Abstract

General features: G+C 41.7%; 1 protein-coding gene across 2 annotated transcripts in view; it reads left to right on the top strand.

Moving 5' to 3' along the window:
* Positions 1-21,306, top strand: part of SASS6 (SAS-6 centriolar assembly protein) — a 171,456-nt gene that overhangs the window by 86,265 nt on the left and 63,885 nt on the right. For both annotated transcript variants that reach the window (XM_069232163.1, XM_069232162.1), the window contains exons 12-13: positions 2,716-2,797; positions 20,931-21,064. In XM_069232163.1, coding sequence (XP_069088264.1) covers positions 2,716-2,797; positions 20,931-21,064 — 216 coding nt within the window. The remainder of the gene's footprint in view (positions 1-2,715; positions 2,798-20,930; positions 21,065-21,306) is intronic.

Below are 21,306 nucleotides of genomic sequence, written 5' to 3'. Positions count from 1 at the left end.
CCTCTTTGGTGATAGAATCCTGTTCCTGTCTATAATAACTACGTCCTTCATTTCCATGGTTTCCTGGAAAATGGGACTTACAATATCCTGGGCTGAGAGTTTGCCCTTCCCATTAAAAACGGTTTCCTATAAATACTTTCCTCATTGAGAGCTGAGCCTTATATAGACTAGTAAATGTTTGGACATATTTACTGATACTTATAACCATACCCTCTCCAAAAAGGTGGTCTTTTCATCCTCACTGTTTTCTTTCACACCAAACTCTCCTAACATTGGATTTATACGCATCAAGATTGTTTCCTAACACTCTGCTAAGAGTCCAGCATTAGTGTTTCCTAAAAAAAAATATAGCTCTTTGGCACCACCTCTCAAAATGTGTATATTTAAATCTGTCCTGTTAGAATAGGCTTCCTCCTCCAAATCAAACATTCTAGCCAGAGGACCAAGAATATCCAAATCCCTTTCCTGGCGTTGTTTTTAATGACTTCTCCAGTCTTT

Deer Lodge Valley lies to the northwest of Butte, Montana. It is an early Tertiary structural trough, partially filled with late Tertiary alluvium. A mammalian vertebrate fauna collected from middle Pliocene sediments contains ecological analogues of the modern Deer Lodge ecosystem.1 Sediment distribution suggests similarity of the middle Pliocene pattern of precipitation to the modern pattern. Middle Pliocene habitat zones, species distribution, and population density are considered analogous to those of the modern ecosystem. Recent approximation of the pre-Pleistocene ecological situation testifies to the presence and effectiveness of regional controls that maintained, or preserved the potential to maintain, strong selection pressures during the described geological interval. The replacement of numerous middle Pliocene species by immigrant forms indicates that environmental relationships have played a major role in the reorganization of the valley's mammalian fauna.

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